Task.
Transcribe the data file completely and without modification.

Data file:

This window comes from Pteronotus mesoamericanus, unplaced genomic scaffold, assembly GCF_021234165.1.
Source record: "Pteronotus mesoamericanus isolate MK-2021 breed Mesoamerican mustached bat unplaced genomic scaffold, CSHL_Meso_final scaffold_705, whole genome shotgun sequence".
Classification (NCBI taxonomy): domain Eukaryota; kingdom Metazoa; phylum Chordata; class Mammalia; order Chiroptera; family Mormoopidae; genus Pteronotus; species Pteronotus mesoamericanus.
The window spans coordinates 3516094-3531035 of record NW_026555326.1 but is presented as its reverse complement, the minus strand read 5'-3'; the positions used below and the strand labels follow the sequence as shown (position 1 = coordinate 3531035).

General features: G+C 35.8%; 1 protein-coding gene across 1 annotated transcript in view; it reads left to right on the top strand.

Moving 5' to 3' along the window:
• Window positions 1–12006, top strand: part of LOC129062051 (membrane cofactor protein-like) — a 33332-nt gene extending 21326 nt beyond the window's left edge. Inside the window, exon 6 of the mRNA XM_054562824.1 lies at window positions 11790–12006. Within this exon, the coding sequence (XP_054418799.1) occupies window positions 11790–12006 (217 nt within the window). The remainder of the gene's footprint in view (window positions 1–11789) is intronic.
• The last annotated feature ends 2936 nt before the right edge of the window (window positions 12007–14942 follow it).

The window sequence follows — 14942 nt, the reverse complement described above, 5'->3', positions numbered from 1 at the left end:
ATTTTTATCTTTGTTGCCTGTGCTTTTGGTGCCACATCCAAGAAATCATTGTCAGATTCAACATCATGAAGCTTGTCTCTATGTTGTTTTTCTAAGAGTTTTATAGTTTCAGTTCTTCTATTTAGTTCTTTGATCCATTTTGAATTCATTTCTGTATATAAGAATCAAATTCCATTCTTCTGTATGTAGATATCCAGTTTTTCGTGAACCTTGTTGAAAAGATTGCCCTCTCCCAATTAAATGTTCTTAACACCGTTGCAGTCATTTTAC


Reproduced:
This window comes from Pteronotus mesoamericanus, unplaced genomic scaffold, assembly GCF_021234165.1.
Source record: "Pteronotus mesoamericanus isolate MK-2021 breed Mesoamerican mustached bat unplaced genomic scaffold, CSHL_Meso_final scaffold_705, whole genome shotgun sequence".
Classification (NCBI taxonomy): domain Eukaryota; kingdom Metazoa; phylum Chordata; class Mammalia; order Chiroptera; family Mormoopidae; genus Pteronotus; species Pteronotus mesoamericanus.
The window spans coordinates 3516094-3531035 of record NW_026555326.1 but is presented as its reverse complement, the minus strand read 5'-3'; the positions used below and the strand labels follow the sequence as shown (position 1 = coordinate 3531035).

General features: G+C 35.8%; 1 protein-coding gene across 1 annotated transcript in view; it reads left to right on the top strand.

Moving 5' to 3' along the window:
• Window positions 1–12006, top strand: part of LOC129062051 (membrane cofactor protein-like) — a 33332-nt gene extending 21326 nt beyond the window's left edge. Inside the window, exon 6 of the mRNA XM_054562824.1 lies at window positions 11790–12006. Within this exon, the coding sequence (XP_054418799.1) occupies window positions 11790–12006 (217 nt within the window). The remainder of the gene's footprint in view (window positions 1–11789) is intronic.
• The last annotated feature ends 2936 nt before the right edge of the window (window positions 12007–14942 follow it).

The window sequence follows — 14942 nt, the reverse complement described above, 5'->3', positions numbered from 1 at the left end:
ATTTTTATCTTTGTTGCCTGTGCTTTTGGTGCCACATCCAAGAAATCATTGTCAGATTCAACATCATGAAGCTTGTCTCTATGTTGTTTTTCTAAGAGTTTTATAGTTTCAGTTCTTCTATTTAGTTCTTTGATCCATTTTGAATTCATTTCTGTATATAAGAATCAAATTCCATTCTTCTGTATGTAGATATCCAGTTTTTCGTGAACCTTGTTGAAAAGATTGCCCTCTCCCAATTAAATGTTCTTAACACCGTTGCAGTCATTTTAC